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Swans - Children Of God CD (album) cover

CHILDREN OF GOD

Swans

 

Post Rock/Math rock

4.28 | 100 ratings

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Prog Sothoth
5 stars The 'prog' versus 'progressive' label has never hit home to me more than this release. Children Of God, to me, is not only one of the best albums I've ever heard, but also one of the most important in regards to my own development as a fan of rock music itself. Decades later, there's been no shortage of bands incorporating styles akin to certain tracks off this album and even developing them further, but back in 1987 this release was such a unique beast for its time, equal parts beautiful and monstrous...unlike anything I was used to.

The most obvious development of the band at this point was the increase in Jarboe's presence vocally, as well as the haunting ballads interspersed throughout the album. Heavy industrial sounding monolith "New Mind" is followed by the ethereal yet eventually eerie piece "In My Garden", proclaiming this album to be an experience in which how the next track will sound would be anyone's guess. I was hooked by this point during my inception by this time.

There are two different versions of "Our Love Lies" that I know of, in which the original heavy bluesy Caroline Records version that I own on cassette is superior to the more folksy version found on re-releases. Hopefully, subsequent re-releases will retrieve the original version to its rightful place within this album.

About the instrumentation...it's perfect in establishing a mood in an almost trance-like way, not as something to scrutinize technically. That isn't important here, but the compositions themselves are worthy of praise for their unsettling nature. From the haunting creepiness of the Jarboe sung "Blood And Honey" to the ferocious pulpit bombast of "Beautiful Child" to the tranquil beauty of "Blackmail", there's such variety of sounds and ideas going on while maintaining an almost singular theme that its almost hard to believe that the band were able to pull this off without coming across like a band in transition. They weren't. SWANS were on fire at this point. Just about everything mattered, with only "Like A Drug" being a bit off-putting to me, but not enough to lesson the overall power of this release and all of its sublime qualities.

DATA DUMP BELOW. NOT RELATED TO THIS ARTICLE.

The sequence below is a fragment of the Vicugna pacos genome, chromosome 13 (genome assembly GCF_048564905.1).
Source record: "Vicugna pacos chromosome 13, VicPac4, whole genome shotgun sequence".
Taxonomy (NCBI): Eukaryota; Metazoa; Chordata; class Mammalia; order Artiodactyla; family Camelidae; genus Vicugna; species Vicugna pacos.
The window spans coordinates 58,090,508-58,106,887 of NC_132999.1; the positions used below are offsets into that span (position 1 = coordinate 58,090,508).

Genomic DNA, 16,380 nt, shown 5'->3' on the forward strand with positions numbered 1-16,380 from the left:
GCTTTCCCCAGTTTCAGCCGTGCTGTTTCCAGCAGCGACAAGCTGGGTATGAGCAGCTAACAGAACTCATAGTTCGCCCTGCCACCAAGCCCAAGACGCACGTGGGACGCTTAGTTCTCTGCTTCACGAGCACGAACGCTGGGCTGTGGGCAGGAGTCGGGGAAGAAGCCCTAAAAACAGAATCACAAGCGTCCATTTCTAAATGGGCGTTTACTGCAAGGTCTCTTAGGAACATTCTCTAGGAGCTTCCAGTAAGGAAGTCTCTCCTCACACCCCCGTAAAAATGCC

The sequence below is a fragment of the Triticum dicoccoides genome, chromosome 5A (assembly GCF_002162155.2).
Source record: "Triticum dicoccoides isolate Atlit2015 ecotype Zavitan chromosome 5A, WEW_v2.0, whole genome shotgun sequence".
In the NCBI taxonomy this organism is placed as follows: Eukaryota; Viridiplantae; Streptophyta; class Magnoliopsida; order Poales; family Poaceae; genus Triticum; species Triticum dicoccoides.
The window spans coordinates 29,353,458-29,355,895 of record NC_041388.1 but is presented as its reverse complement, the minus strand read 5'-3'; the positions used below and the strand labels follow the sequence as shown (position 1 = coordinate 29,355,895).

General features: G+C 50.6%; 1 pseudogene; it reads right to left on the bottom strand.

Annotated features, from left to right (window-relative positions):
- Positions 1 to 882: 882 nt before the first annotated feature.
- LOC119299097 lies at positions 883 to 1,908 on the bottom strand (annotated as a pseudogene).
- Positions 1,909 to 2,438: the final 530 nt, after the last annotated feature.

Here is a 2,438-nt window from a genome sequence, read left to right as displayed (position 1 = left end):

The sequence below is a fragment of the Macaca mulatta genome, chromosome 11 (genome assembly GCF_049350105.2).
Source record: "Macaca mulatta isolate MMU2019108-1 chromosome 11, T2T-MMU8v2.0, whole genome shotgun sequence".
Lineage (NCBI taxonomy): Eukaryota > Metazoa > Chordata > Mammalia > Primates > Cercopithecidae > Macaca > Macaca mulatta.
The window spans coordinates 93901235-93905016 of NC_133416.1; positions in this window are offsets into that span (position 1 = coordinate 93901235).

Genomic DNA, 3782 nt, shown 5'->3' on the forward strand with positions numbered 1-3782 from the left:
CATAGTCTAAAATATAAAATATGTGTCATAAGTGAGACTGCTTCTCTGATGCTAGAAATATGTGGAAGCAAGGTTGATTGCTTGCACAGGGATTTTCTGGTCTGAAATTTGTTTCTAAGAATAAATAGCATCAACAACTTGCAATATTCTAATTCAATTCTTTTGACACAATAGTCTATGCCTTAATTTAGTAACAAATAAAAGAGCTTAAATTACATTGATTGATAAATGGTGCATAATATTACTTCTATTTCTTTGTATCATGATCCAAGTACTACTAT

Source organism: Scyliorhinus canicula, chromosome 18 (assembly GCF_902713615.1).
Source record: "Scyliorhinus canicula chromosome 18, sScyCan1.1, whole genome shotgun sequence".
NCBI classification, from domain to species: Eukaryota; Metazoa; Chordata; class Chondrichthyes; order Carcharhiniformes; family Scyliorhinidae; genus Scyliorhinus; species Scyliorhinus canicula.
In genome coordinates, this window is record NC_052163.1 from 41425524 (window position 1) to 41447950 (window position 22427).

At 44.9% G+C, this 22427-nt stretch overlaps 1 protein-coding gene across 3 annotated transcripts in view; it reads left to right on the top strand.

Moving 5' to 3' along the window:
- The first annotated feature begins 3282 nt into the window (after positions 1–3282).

In 1987 my musical interests had shifted so far away from the prog rock I was into during the early 80's to crossover thrash metal to such an extent that I was due for something different, and Children Of God was my catalyst. Not only did I embrace this album, I drifted into non-metal music that retained a gloomy aura and subsequently even branched out into delicate music in general as well as other forms of rock that I had ditched for a few years. Floyd became relevant again, and while I never stopped listening to metal...in fact I delved deeper to the more extreme side of things (in which early SWANS stuff arguably could be seen as an influence), my interest in progressive and experimental styles of music went ballistic in the late 80's and continues to this day.

Outside of my own personal growth, the merits of this album may be a little off-putting for some, but the creative aspects involved in this recording shouldn't be denied. Gira based his boisterous vocals on Southern preachers and the effects these fire and brimstone preaching types held over their congregation, and he pulls it off with aplomb, matched by Jarboe's unnerving vibrato.

Equal parts venomous and tranquil, Children Of God remains my favorite album of there's, and while each tune carries a sort of pin-pointed impact, as a whole this album captures a lot of emotions and atmosphere that very few have equaled in my own experience while growing up in the 80's, and it resonates strongly still whenever I feel the urge for the primal currents of power, fear, glory and destitution that surge throughout this opus. Whether it's essential or not is your decision, but to me it's a masterpiece regardless of whatever terminology of "progressive" one chooses to utilize.

Prog Sothoth | 5/5 |

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